Camden Revisited: A New Approach to Policing

Camden police chief says new approach to policing pays off with lower crime, more community engagement.

Camden police chief J. Scott Thomson says investing in education is essential to fighting crime. “Nothing stops a bullet like a job,” he declares.
Photo by Matthew Wright

In May 2013, Camden disbanded its 141-year-old municipal police department and replaced it with a force run by the county. The force, it was declared, would be more visible and would better connect with the community. The hope was that this radical move would help lower crime and violence in the beleaguered city.

Camden’s situation was dire. The prior year, the city had a record-high murder rate and was listed among the five most crime-plagued cities in the country. Something had to change.

Fast-forward almost six years. Camden County Police Chief J. Scott Thomson says the situation is improving. “Based on the metrics for the last five years,” says Thomson, “every crime category has experienced a double-digit reduction, with precipitous drops in homicides, violent crime and overall crime.” Total crime, adds Thomson, is at a 50-year low. “In fact, we have seen a 69 percent decline in murders and a 44 percent drop in [nonviolent] crime since the county police department’s formation.”

Thomson is pleased with community support for centralized policing. “We have been building trust and approach challenges with a Hippocratic-oath mentality of ‘first, do no harm.’”

The approach, says Thomson, represents “a seismic shift in the culture and philosophy that is employed by every officer in the agency.” It means working directly with residents and with children in their schools. It means hosting barbecues in the parks and checking on the elderly.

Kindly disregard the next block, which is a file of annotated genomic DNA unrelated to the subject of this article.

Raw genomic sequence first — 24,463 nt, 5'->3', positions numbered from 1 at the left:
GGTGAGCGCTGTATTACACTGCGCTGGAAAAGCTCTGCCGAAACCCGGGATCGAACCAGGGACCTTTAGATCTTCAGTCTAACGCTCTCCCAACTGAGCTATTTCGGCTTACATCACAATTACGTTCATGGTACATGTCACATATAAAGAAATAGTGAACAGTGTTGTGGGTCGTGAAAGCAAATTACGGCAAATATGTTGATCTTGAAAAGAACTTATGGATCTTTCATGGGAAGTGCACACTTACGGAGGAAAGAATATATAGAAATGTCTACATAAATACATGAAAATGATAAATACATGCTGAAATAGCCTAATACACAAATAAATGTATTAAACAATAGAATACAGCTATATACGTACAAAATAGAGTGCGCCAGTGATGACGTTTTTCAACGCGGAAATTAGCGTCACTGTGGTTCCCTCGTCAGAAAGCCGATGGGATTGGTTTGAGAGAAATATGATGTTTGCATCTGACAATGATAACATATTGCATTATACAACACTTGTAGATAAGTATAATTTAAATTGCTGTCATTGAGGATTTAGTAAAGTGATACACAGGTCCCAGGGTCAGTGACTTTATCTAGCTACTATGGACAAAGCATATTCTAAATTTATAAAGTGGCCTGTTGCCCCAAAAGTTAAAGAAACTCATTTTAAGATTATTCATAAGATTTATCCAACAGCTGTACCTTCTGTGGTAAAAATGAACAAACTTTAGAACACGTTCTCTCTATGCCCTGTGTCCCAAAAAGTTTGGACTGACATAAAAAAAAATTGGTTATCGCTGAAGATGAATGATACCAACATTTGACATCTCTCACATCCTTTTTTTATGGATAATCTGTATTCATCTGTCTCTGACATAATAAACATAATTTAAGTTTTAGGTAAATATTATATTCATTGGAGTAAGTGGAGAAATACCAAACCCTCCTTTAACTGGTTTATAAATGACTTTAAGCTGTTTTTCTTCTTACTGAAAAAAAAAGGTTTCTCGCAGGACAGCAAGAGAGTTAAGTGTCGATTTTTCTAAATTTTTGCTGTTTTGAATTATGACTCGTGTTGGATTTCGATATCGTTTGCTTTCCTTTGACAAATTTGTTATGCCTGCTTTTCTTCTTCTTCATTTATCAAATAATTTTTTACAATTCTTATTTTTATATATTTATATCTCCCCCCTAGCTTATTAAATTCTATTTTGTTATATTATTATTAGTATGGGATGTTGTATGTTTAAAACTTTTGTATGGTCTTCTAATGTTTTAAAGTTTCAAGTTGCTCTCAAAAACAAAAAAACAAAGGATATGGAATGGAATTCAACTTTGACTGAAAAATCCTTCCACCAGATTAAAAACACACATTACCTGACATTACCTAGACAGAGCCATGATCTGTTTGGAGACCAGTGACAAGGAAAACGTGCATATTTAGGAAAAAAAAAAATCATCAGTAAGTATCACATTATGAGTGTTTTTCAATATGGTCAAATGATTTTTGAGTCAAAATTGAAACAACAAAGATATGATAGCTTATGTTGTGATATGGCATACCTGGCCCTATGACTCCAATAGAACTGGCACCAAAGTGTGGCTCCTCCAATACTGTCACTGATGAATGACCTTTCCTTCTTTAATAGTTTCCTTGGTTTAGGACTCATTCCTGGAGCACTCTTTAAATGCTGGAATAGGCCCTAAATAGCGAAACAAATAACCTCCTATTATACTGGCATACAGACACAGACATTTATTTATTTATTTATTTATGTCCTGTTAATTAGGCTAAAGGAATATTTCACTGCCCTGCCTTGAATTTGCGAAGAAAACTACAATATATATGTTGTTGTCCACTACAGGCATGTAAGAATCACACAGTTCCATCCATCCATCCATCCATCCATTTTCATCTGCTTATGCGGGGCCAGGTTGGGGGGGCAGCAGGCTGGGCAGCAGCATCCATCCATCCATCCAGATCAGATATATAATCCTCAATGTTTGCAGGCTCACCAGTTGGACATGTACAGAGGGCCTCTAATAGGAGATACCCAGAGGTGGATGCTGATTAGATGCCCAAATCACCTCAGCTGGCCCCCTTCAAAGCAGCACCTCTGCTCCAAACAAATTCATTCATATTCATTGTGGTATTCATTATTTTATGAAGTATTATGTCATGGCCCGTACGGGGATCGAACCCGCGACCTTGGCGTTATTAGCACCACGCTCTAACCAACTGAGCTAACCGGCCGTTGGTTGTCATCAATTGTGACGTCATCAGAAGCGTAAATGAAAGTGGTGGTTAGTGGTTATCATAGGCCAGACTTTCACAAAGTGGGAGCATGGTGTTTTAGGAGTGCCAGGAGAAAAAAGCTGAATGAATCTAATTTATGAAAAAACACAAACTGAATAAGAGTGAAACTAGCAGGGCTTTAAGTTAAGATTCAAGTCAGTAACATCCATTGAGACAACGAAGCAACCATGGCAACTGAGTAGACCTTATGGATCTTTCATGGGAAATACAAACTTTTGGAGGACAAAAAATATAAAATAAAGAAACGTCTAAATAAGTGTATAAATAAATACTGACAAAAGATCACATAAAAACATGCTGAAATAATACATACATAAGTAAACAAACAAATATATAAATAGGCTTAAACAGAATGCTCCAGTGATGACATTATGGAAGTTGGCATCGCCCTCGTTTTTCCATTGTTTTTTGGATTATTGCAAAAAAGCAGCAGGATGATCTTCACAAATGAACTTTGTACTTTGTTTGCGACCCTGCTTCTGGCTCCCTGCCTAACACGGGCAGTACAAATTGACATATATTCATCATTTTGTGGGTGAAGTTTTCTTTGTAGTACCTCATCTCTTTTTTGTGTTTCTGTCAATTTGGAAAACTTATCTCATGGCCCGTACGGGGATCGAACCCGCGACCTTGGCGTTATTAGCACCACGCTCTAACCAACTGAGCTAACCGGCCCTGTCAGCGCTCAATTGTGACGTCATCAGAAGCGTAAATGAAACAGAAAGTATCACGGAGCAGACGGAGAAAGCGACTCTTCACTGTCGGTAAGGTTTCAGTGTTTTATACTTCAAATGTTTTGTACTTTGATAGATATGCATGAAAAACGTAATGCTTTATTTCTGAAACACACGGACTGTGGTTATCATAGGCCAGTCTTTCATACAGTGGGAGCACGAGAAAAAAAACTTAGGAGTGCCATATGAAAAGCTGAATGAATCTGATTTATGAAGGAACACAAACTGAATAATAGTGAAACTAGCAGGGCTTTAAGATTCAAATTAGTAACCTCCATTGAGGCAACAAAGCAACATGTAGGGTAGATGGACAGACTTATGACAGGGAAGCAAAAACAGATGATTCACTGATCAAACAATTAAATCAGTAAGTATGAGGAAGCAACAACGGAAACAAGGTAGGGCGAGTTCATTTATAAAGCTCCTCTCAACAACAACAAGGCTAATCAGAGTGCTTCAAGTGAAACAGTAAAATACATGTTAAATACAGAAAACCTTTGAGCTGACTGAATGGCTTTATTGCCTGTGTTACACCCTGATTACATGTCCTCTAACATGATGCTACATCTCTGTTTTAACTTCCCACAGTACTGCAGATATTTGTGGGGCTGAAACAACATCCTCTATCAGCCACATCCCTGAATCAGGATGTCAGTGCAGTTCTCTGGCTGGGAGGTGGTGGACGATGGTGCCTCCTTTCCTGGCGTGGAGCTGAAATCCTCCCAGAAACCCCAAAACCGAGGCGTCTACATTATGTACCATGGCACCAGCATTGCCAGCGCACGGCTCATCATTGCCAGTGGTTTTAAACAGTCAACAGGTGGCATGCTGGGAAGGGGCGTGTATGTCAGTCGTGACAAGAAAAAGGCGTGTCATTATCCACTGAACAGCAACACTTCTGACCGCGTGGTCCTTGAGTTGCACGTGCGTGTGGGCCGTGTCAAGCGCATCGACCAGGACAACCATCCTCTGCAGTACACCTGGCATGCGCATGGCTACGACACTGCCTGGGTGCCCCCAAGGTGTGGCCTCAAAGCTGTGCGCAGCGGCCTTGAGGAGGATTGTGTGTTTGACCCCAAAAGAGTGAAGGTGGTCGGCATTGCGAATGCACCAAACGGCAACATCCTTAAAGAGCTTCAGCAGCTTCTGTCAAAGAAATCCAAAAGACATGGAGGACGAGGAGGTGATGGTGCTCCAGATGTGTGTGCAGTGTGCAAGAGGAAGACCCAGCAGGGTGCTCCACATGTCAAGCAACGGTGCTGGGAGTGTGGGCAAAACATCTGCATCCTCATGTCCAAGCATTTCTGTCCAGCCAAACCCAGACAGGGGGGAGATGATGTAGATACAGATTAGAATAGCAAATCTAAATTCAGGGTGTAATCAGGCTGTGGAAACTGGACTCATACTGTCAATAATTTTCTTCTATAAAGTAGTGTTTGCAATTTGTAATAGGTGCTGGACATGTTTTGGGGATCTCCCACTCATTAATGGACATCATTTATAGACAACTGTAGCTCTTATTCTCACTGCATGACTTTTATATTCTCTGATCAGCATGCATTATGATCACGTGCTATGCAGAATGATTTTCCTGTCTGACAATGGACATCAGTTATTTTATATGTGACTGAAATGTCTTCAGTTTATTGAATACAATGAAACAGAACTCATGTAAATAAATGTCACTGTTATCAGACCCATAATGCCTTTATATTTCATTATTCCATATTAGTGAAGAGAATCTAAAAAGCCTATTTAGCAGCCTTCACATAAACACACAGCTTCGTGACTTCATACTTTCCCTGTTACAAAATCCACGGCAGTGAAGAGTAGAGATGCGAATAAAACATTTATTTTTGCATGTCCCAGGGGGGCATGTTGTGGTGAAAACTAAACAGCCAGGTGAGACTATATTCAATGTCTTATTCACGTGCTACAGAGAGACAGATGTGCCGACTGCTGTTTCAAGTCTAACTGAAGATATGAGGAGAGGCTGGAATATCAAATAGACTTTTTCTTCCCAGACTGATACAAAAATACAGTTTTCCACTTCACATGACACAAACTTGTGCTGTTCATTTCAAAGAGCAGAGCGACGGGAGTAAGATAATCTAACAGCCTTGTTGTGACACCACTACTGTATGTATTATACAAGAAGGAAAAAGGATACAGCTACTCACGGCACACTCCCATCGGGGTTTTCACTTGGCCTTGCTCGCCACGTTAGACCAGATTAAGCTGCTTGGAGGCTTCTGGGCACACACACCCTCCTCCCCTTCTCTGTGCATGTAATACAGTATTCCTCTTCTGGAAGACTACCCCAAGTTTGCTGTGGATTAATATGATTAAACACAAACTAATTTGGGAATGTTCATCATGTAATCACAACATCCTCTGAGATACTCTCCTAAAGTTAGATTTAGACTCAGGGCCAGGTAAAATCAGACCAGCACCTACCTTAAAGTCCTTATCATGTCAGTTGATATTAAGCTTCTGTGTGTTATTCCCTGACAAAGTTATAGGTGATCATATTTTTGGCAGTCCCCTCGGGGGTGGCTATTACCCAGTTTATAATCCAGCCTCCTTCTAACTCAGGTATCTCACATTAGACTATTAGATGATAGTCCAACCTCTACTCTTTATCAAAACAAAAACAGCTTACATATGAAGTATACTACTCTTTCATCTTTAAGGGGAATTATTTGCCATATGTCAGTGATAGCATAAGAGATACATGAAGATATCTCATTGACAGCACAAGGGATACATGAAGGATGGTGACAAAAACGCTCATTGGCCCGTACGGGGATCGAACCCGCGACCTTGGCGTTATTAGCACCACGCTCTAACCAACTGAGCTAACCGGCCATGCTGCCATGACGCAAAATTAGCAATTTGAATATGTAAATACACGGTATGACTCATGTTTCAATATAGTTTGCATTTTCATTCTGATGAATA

Community members applaud the change. “Our parks had become havens for criminal activity,” says North Camden native Bryan Morton, a neighborhood organizer. In 2011, Morton and his wife, Felisha, resurrected the North Camden Little League in hope it would be a positive influence on the neighborhood and its kids. “The program started with 110 kids and now has more than 650 players,” says Morton. “The Little League was a social response to what at the time was a criminal-justice and health crisis in our community. We felt that reclaiming our parks would help increase public safety as well as health outcomes in our community.”

Morton describes the members of the new police force as partners in the initiative. They help at practices and games and discourage the use of parks for illicit activities. “In a way,” says Morton, “the police created a beachhead, and the community was able to come out and reclaim those spaces.”

What’s next for Camden policing? Thomson says his department will continue to find better ways to approach Camden’s challenges by bringing more non-police partners to the table. Further, he says, “the investments of working with youth and the schools over the past several years are starting to produce peace dividends. Nothing stops a bullet like a job, so the more we can support and enhance education, the greater potential there is for employment opportunities.”

This is critical in Camden, where 30 percent of the population is under the age of 18. Additionally, 68 percent of the households in the city are single-parent households, which is why Thomson’s force puts so much emphasis on youth.

“The definition of insanity is doing the same thing over and over again and expecting a different result,” says Thomson. “It wasn’t until we fundamentally changed our approach to policing that we started to see meaningful progress. We will never return to the days of solely using traditional police metrics of tickets issued and arrests made to gauge success—not on my watch.”

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